�Laura J. Keller and Dakin Camp­bell Bid/ask

▶ ▶ In the Ecuadorean city of Cuenca, lo­cals blame ex­pats for push­ing up prop­erty prices ▶ ▶ “The wave of mi­grants has▶…▶be­gun to gen­er­ate fric­tion”

Bloomberg Businessweek (North America) - - Markets/Finance -

Cor­bat said Citi was fo­cus­ing more on “tar­get clients.”

At Deutsche Bank, CO-CEO John Cryan said late last year that the bank will cull its client list by half in cer­tain busi­ness lines. Bank ex­ec­u­tives have also spo­ken of tar­get clients in the divi­sion that han­dles trad­ing, where some 500 cus­tomers gen­er­ate 80 per­cent of rev­enue.

Gold­man Sachs Group’s equity re­search team has also di­rected its re­sources to­ward heavy-vol­ume hedge fund shops, ac­cord­ing to some­one fa­mil­iar with the bank’s poli­cies. Rep­re­sen­ta­tives of Gold­man Sachs and Deutsche Bank de­clined to com­ment.

Even smaller re­gional banks have lists, with Stifel Fi­nan­cial dub­bing a ros­ter of 21 tar­get clients its “Black­jack” list, ac­cord­ing to a per­son fa­mil­iar with the mat­ter. CEO Ron­ald Kruszewski says he’d be “sur­prised at any firm that is try­ing to sell a prod­uct that didn’t have a list.”

This chase for a few prized clients has been spurred by dwin­dling rev­enue in some bank busi­ness lines. Post- cri­sis reg­u­la­tions have made it harder for banks to make money by forc­ing them to hold more cap­i­tal against risky as­sets. In this en­vi­ron­ment, “ev­ery­one is talk­ing” about how to boost prof­itabil­ity, says Greg Braca, head of U.S. cor­po­rate and spe­cialty bank­ing at TD Bank.

To make the cut for Cit­i­group’s fa­vored list, firms typ­i­cally must gen­er­ate $2 mil­lion an­nu­ally in trad­ing rev­enue with the bank. Each of the Fo­cus Five firms trade mul­ti­ple times that amount. Rep­re­sen­ta­tives of all five de­clined to com­ment.

“It’s a dog-eat-dog world,” says Kevin Kelly, the chief in­vest­ment of­fi­cer for Re­con Cap­i­tal Part­ners in New York. “Its tough, but that’s just how it works.” Some say the odds of suc­cess on Wall Street are tilted more and more to­ward those with the deep­est pock­ets. Says Jeff Sica of Cir­cle Squared Al­ter­na­tive In­vest­ments in Mor­ris­town, N. J.: If you’re not a big client, it’s be­come “a ma­jor dis­ad­van­tage.”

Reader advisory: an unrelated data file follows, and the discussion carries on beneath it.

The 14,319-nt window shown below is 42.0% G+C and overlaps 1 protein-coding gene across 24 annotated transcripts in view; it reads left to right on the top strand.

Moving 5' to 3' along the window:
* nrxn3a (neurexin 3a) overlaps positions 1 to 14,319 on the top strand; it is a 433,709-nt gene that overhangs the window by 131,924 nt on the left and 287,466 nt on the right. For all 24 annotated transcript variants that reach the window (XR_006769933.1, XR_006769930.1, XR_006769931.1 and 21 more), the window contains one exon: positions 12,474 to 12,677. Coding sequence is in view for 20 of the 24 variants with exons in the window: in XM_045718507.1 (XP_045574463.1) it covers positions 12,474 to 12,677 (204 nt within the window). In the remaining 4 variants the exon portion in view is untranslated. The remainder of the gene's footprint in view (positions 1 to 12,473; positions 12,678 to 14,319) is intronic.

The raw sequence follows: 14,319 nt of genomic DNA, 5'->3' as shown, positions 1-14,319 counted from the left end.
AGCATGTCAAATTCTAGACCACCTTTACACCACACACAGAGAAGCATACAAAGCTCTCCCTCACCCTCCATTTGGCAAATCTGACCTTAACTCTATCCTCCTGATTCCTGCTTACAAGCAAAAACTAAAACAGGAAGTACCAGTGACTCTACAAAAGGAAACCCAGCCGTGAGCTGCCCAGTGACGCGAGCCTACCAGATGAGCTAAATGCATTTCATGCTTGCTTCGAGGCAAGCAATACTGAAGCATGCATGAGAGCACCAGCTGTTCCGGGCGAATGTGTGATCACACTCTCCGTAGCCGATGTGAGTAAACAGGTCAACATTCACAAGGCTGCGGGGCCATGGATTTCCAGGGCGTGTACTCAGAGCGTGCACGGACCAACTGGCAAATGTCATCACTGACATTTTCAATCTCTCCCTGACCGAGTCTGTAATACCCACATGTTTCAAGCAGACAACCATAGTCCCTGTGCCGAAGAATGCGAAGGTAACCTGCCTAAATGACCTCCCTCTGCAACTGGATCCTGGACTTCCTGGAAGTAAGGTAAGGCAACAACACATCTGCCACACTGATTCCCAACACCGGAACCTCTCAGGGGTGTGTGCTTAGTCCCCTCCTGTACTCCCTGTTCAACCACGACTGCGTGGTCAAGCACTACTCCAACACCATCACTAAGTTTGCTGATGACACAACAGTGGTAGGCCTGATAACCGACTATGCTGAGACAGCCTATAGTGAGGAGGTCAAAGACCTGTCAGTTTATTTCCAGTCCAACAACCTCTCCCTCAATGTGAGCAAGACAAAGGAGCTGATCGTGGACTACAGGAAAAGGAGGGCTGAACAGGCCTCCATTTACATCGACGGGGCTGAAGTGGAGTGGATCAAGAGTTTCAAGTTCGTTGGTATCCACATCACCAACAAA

The bot­tom line Cit­i­group and oth­ers on Wall Street have fo­cused their busi­nesses on the care and feed­ing of a smaller num­ber of top clients.

Edited by Pat Regnier Bloomberg.com

Su­san Lamy and her hus­band, Jean Pierre, owned a suc­cess­ful in­te­ri­orde­sign busi­ness in West­port, Conn., but they still wor­ried about how they would make ends meet in re­tire­ment. “Just pay­ing for the ba­sic ne­ces­si­ties was killing us, and we could see that there was no way that we would ever be able to stop work­ing,” says Lamy.

The search for an af­ford­able re­tire­ment spot led the cou­ple to Cuenca, a Unesco World Her­itage site in Ecuador’s south­ern An­des. They set­tled there in 2013 and now live in a spa­cious apart­ment with a ter­race over­look­ing the Ya­nun­cay River. Lamy says she and her hus­band en­joy a high stan­dard of liv­ing in Cuenca for around $2,500 a month, paid for by their So­cial Se­cu­rity checks: “This seemed to be the best pos­si­bil­ity for hav­ing a re­ally ter­rific life on a fixed in­come.”

The com­bi­na­tion of a sub­trop­i­cal cli­mate, well-pre­served colo­nial ar­chi­tec­ture, and low cost of liv­ing has made Cuenca a mag­net for North Amer­i­can and Euro­pean re­tirees—an es­ti­mated 5,000 now call the city of 500,000 home. Se­nior cit­i­zens also ben­e­fit from sub­si­dized health care and medicine, dis­counted trans­porta­tion, and a busy cal­en­dar of free cul­tural events spon­sored by the city.

While some re­tirees have opened cafes and small stores, Ana Paulina Cre­spo, di­rec­tor of ex­ter­nal re­la­tions for the city’s mu­nic­i­pal govern­ment, says the new ar­rivals haven’t made sig­nif­i­cant con­tri­bu­tions to the lo­cal econ­omy. One sore point is that many rely on Ecuador’s health-care sys­tem, where the tab for heart by­pass surgery is about $10,000, or less than one­tenth the cost in the U.S. “The wave of mi­grants has been grow­ing, and it’s be­gun to gen­er­ate fric­tion,” she says. “Our big­gest chal­lenge right now is to find ways to ben­e­fit from all the for­eign­ers.” The mu­nic­i­pal­ity is de­vel­op­ing poli­cies to bet­ter in­te­grate the im­mi­grants, in­clud­ing pair­ing re­tirees who have ex­per­tise or spe­cial­iza­tions with lo­cal univer­si­ties and cre­at­ing op­por­tu­ni­ties for them to vol­un­teer in the com­mu­nity.

When the swell of in­ter­na­tional pen­sion­ers be­gan about six years ago, lo­cal real es­tate de­vel­op­ers ini­tially thought the new ar­rivals would be wealth­ier Amer­i­cans in­ter­ested in buy­ing prop­er­ties, says real es­tate agent Mari­bel Cre­spo, a dis­tant re­la­tion to the mayor’s aide. In­stead, most turned out to be middle-class re­tirees from the U.S. who live on about $1,500 to $2,000 a month and choose to rent in­stead of buy homes. A two-bed­room condo goes for about $700 a month, Cre­spo says.

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